Mar 6, 2020, 2:31 PM
Journalist ID: 2382
News Code: 83703813
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US intervention impedes Iran’s right to health, worsens coronavirus crisis, observers say

Tehran, March 6, IRNA - US sanctions are still obstructing Iran's access to medical equipment, aggravating Iran's burgeoning health crisis under stagnation by insufficient trade and a lack of crucial medical supplies, said Iranian residents reached by the Global Times.

Global institutions and analysts have expressed concerns with the impact of sanctions on Iranians' right to health and access to medication. 

"The epidemic in Iran is serious now. We need international assistance as the sanctions imposed on the country make international help inaccessible," an Iranian scholar who works in Geneva told the Global Times on condition of anonymity.

Within 24 hours, the Iranian Embassy in China has received 4 million yuan ($576,800) after the embassy released a post on Sina Weibo on Wednesday, saying that Iran is in urgent need of materials like masks, respirators and viral testing kits.

"The generosity and kindness of Chinese friends touched us deeply," the embassy said on Weibo late Thursday, vowing to use the donation to buy disease prevention supplies with transparency.

In the Wednesday Weibo post, the embassy posted contact numbers and QR codes of their WeChat and Alipay accounts, while some netizens commented with screenshots of transfer information under the embassy's post.

Analysts said the US had partly exempted humanitarian goods through certain channels recently, but in name only. Constraints on financial transactions and the reluctance of financial institutions to facilitate trade related to Iran have made accessing medical supplies a persistent challenge.

Even though the US Treasury Department announced partial relief on February 28 to allow humanitarian aid to arrive in Iran through Switzerland, many companies are still hesitant to export critical medical supplies for worries of triggering retaliation from the US, apart from concerns over the difficult transaction procedures.

"US sanctions on Iran are capricious, but they eventually aim to constrain Iran's development and its people's well-being. This exemption of humanitarian aid can be seen as part of the US strategy to lead the Iranian public away from their government seen as a political rival by the US," Tian Feilong, a research fellow in the Middle Eastern studies at the China Institute of Contemporary International Relations in Beijing, told the Global Times.

Iran has become a new focal point for the quick spread of the novel coronavirus since last week. It has reported the second-highest number of deaths of COVID-19 outside of China.

A doctor who refused to be named in Tehran told the Global Times that Iran is barely self-sufficient in medical supplies, but some specialist items are in extremely short supply and need to be imported because of Iran's own limited production capacity. But there are difficulties in acquiring them because of the sanctions imposed by the US.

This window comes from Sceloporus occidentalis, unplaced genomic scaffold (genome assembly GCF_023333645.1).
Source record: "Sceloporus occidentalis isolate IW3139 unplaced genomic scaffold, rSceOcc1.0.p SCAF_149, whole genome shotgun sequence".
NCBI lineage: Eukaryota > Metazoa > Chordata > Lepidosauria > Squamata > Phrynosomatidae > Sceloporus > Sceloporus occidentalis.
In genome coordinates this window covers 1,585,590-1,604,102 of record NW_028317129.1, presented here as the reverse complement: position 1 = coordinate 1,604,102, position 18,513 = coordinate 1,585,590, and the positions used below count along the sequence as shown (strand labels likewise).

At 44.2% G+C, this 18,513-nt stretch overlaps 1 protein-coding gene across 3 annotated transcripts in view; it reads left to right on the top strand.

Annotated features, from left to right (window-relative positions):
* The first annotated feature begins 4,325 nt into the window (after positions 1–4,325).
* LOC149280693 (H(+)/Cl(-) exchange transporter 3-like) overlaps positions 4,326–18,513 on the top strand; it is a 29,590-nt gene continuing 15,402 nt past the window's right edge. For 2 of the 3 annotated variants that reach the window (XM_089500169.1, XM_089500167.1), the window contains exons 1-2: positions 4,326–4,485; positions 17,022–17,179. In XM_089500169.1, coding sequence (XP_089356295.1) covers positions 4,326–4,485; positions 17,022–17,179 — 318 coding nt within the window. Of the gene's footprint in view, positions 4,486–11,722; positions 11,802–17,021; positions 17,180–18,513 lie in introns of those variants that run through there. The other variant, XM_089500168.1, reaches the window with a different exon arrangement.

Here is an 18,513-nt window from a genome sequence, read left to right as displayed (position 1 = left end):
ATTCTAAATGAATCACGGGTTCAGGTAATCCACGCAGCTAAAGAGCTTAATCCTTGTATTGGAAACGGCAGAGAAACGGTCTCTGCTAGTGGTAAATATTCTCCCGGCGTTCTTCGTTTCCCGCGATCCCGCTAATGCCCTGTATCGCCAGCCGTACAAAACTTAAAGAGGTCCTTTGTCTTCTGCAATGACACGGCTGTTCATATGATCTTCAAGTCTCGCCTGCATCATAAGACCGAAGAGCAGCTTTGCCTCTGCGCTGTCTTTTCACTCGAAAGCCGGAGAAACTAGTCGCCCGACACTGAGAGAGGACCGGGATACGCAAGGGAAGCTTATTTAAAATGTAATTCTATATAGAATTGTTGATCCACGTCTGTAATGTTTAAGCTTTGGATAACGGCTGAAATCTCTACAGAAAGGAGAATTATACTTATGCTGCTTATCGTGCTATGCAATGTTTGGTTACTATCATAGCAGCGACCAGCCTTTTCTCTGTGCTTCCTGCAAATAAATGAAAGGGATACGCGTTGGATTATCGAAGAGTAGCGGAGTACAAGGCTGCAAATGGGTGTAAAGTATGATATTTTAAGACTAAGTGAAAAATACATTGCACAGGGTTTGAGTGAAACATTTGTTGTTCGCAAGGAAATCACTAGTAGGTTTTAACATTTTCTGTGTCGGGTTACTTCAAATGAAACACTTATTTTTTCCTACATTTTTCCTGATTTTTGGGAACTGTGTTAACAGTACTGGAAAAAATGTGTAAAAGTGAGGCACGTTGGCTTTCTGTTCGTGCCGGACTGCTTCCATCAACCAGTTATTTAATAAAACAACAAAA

The US government has initiated "the toughest ever" sanctions against the Iranian industry and banks in November 2018. Institutions and global companies breaking these restrictions may face heavy punishment and exclusion from the US financial system.

The United Nations Special Rapporteur Report on Human Rights in Iran in 2019 suggested that sanctions and banking restrictions will unduly affect the availability and distribution of medicines, pharmaceutical equipment and supplies. The report also warned of the potential negative impact sanctions have on UN and other humanitarian programs in Iran.

"Iran can only fill gaps in limited supplies by turning to alternative, unofficial and sometimes underground ways, such as private agencies, overseas third-party payment or Bitcoin transactions. This is needed to trade with outsiders to keep medical workers on the frontline in the struggle against the novel coronavirus," a manager of a trade services company in Iran surnamed Liu said.

Shortages of essential medical protective equipment such as masks and thermometers are obvious across major cities in Iran which in partly are causing the steep price of supplies, Liu told the Global Times.

"Many doctors and nurses on the frontlines of treating patients with suspected coronavirus do not have standard protective outfits and only wear operating gowns with limited antiviral ability," said Li Hong, manager of an Iran-based local tour agency, quoting her friend who is a doctor in a Tehran hospital. "Goggles and disinfection products are also in short supply."

In an interview with Iran's news agency ILNA on Monday, Ramin Fallah, vice president of the Iranian Union of Importers of Medical Equipment, said the anti-Iran sanctions have hindered the import of coronavirus test kits.

While several foreign companies are ready to ship COVID-19 diagnostic test kits to Iran, the union is unable to transfer any money, because the sellers insist that payments should be made only via banks, Ramin Fallah added.

The intergovernmental Financial Action Task Force made the situation worse by its decision on February 21 to re-blacklist Iran for "its failure to meet with international treaties."

At present, the international community is highly concerned about the severity of the epidemic in Iran. France, Germany, and UK offered Iran $5.58 million in aid to combat the coronavirus while China has dispatched expert teams and donated a batch of nucleic acid test kits and medical equipment to Iran. China's State Councilor and Foreign Minister Wang Yi had a phone call with Iran's Foreign Minister Mohammad Javad Zarif on February 28, expressing support for Iran and sympathy to the patients' families.

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